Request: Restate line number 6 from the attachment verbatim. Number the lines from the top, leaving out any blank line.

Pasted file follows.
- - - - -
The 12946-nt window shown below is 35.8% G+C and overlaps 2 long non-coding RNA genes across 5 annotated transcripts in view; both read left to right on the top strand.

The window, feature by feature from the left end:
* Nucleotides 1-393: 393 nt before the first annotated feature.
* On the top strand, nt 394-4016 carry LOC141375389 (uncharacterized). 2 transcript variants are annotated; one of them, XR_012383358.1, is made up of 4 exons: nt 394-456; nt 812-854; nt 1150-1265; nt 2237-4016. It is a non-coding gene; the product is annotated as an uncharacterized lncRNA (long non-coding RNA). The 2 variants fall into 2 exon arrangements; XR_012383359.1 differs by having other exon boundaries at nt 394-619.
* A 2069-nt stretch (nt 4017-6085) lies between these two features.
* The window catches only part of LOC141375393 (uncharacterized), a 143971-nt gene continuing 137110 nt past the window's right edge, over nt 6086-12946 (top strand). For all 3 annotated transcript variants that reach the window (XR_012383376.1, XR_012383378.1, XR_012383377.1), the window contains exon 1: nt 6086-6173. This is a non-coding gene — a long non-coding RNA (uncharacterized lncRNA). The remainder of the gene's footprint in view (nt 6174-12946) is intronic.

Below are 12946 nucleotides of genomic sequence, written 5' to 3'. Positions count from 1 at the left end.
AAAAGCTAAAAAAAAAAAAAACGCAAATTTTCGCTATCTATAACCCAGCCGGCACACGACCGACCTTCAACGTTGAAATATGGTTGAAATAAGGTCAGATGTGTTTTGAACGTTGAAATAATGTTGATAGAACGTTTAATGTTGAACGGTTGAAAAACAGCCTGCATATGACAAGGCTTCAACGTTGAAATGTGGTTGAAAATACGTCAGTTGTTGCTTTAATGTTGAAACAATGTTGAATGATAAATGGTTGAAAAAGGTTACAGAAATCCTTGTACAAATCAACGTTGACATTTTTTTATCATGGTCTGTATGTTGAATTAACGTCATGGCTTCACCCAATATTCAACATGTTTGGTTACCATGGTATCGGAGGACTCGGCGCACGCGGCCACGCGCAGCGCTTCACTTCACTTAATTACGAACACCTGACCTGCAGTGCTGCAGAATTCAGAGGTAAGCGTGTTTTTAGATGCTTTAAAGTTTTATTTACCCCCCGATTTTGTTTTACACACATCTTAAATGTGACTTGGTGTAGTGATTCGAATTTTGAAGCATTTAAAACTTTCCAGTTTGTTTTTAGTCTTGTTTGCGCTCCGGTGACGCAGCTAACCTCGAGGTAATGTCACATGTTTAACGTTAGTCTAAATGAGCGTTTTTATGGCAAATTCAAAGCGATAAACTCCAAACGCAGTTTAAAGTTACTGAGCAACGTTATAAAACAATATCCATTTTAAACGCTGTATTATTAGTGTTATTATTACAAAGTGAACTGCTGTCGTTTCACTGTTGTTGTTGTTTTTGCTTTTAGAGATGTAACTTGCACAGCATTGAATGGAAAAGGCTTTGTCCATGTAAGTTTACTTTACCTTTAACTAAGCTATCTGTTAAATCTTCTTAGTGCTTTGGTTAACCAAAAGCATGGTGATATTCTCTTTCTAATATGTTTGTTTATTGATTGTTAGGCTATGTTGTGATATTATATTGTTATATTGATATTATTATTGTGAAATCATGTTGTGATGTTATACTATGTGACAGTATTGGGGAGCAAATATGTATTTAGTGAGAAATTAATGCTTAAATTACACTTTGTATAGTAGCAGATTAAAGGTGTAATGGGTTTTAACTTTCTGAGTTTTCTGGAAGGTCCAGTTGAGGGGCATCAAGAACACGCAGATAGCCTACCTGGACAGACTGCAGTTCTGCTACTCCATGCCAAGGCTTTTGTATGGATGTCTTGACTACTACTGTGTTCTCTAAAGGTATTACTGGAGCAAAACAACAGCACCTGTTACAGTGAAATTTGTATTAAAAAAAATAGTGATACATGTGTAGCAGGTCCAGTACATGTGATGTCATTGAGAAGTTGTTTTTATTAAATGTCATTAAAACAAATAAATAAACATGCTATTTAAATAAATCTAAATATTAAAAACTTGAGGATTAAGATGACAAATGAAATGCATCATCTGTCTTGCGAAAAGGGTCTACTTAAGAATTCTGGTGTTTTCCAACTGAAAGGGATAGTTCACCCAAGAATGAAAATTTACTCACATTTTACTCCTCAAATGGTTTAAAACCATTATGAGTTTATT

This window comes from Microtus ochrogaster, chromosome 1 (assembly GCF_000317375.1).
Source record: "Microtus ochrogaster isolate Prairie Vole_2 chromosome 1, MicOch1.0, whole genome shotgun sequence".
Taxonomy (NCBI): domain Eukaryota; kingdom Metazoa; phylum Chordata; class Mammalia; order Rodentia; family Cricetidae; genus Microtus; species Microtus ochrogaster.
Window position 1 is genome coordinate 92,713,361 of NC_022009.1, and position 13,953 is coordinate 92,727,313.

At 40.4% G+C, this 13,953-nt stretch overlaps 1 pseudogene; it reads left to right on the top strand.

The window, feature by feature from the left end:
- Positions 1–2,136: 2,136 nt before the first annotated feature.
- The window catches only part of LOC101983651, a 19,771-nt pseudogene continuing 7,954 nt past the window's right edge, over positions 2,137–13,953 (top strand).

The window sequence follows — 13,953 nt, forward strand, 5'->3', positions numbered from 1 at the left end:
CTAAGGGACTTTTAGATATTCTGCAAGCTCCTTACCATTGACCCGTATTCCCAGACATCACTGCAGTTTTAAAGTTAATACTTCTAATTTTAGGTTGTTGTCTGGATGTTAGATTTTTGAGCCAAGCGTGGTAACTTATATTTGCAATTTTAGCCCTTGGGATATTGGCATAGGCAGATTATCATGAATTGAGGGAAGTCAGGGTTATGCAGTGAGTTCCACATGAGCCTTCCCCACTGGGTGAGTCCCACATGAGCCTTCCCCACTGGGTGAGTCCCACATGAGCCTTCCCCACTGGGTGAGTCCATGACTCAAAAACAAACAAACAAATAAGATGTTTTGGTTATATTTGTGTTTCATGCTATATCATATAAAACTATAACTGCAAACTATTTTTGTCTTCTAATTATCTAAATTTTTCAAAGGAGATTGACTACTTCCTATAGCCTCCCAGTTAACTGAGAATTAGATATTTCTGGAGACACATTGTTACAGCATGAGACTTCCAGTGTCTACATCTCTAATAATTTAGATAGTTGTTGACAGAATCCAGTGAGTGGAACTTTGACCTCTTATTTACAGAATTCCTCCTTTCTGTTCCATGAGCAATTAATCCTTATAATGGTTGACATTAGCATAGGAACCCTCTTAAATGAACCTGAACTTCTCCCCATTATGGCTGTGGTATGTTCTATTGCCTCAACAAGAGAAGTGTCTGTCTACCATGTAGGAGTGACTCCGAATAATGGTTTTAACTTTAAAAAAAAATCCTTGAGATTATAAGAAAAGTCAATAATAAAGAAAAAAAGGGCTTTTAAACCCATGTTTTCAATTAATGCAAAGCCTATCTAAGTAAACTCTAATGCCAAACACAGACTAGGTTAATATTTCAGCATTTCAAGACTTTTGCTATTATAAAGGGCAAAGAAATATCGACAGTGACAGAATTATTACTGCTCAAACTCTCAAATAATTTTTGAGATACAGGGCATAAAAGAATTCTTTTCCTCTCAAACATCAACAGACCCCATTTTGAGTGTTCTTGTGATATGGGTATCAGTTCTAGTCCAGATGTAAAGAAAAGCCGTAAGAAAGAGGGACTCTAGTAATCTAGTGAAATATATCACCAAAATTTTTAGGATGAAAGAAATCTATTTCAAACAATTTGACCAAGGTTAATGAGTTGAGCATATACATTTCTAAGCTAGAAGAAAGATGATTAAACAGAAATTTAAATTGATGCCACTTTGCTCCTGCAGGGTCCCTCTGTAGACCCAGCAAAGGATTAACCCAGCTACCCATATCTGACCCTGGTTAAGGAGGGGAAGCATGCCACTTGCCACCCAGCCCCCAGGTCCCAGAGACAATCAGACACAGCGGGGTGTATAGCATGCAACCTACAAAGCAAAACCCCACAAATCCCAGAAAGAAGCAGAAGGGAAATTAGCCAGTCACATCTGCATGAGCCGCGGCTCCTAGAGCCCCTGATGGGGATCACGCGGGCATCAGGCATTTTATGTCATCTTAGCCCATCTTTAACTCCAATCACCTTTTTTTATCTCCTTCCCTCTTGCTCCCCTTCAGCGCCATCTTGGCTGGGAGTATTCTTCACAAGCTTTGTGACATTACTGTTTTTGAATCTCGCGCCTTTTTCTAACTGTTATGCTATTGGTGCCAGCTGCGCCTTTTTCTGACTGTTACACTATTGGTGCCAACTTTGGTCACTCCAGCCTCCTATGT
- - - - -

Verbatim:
* The window catches only part of LOC141375393 (uncharacterized), a 143971-nt gene continuing 137110 nt past the window's right edge, over nt 6086-12946 (top strand). For all 3 annotated transcript variants that reach the window (XR_012383376.1, XR_012383378.1, XR_012383377.1), the window contains exon 1: nt 6086-6173. This is a non-coding gene — a long non-coding RNA (uncharacterized lncRNA). The remainder of the gene's footprint in view (nt 6174-12946) is intronic.